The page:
Your customer is changing.
But what about your employees?
Are you giving them the design skills they need to transform your organization? Or are you just sending them to the annual conference and passing along the most recent issue of ‘insert industry name’ magazine?
We all want our employees to think critically and show creativity. While design thinking is (finally?) coming of age, it will take more than introducing the principles of design to the way people work — you need to give people the skills to work.
Skills like sketching, remote creation and interviewing.
Being put in charge of another peer is scary.
I had no idea how to help the first person I was asked to manage. I assumed he knew what he was doing — after all, he applied for the job — and only in retrospect did I realize I had a responsibility for how he worked, not just what he worked on.
How could I reasonably expect growth, if I was not helping him grow?
I needed to give him access to new skills. But I didn’t know what skills he needed.
My first training class as a professional? A half-day learning photoshop. I never went back, never took another class, learned on the job, self-taught on the skills I needed to do my work, but not the skills I needed to improve our organization’s service.
This is typical of our modern workforce. A solitary approach to professional development that might help one employee, might conflict with the larger team and might not ever benefit the customer.
So, how do you develop problem solving or creativity?
I think you start by teaching employees how to ask better questions, communicate visually and become comfortable using remote creation tools.
My recommendations are not exhaustive, but practical. This is what we have seen work and what we have worked on with clients and workshop attendees.
Empathy (or asking better questions.)
Understanding your customer is the key to improving that customer’s experience. If you can’t ask questions, you will never know the answer.
Order everyone a copy of Erika Hall’s Just Enough Research.
Never ask ‘yes’ or ‘no’ questions.
Play an interview game like 3 question mingle to start a regular meeting — and do it for weeks in a row — the more you play, the more interesting the questions get.
Invite a local journalist — preferably investigative — to present their methods to your team.
Volunteer to teach a group a kindergarteners about a mind-blowing topic — space, bugs, frogs — and just listen to the questions they come up with.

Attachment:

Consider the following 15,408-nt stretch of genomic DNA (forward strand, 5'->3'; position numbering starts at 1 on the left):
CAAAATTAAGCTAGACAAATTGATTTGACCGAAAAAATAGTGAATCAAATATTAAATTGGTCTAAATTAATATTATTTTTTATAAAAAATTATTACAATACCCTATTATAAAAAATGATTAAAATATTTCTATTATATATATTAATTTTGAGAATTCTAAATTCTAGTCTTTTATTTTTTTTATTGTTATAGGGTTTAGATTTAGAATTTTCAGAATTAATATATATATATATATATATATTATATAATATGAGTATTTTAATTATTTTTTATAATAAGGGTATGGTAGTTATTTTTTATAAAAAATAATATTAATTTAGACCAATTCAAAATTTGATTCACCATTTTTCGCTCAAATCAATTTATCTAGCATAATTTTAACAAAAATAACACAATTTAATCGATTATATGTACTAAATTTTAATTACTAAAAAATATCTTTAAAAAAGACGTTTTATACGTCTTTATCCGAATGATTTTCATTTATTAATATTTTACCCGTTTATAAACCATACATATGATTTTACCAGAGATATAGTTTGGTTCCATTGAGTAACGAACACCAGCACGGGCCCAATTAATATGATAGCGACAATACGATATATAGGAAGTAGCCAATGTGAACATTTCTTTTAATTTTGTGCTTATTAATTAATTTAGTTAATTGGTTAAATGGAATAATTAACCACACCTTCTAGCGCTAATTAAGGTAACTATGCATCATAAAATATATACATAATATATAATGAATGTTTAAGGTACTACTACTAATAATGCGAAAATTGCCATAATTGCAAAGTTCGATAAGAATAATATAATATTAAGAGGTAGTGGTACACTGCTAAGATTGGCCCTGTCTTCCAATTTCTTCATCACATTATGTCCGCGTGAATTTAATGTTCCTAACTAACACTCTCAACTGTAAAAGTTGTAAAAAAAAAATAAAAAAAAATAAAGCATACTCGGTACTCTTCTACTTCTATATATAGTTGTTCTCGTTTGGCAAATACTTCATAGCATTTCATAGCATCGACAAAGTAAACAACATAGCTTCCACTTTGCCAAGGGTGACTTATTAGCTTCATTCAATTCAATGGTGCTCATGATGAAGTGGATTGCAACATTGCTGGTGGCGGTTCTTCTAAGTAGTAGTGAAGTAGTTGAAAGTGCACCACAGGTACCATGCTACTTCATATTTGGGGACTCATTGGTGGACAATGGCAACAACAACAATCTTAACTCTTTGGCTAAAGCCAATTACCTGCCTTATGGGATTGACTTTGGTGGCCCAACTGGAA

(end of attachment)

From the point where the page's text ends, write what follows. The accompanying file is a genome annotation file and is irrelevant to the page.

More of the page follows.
To support the design principle of prototyping it is important that your team is comfortable and confident sharing their ideas visually. That means sketching with pen, pencil, Sharpie, marker and mouse.
Get to one of Dave Gray’s excellent visual thinking workshops. As Dave says: ‘If your ideas can’t be drawn, they can’t be done.’
Enroll your team into an art class (eg. local college, studio) or via an online MOOC (massive online open course) like Penn State’s Intro to Art, Amsterdam University’s Prototyping Interaction or WHU’s Visual Thinking course.
Remote creation / remote design
For many of our organizations, remote work is now commonplace, but often complicated. Services such as Mural and InVision make remote design easier, but require practice to encourage regular usage.
Schedule sandbox time with your team and explore how people want to use the application.
Ask new meeting participants to a pre-meeting introduction session — give them a tour of how it works.
Use remote tools when everyone is in the same room to encourage practice, create records and store good ideas in your own remote museum.
What would happen if your team had a fraction of these skills?
They would communicate better, create more ideas, be more open with each other and ultimately produce a better service for your customers.
Becoming a design-focused organization and thereby a customer-focused organization does not occur by accident. It requires new skills and a shared approach to creating these skills.
Your customer is changing. How are you helping your employees change with them?
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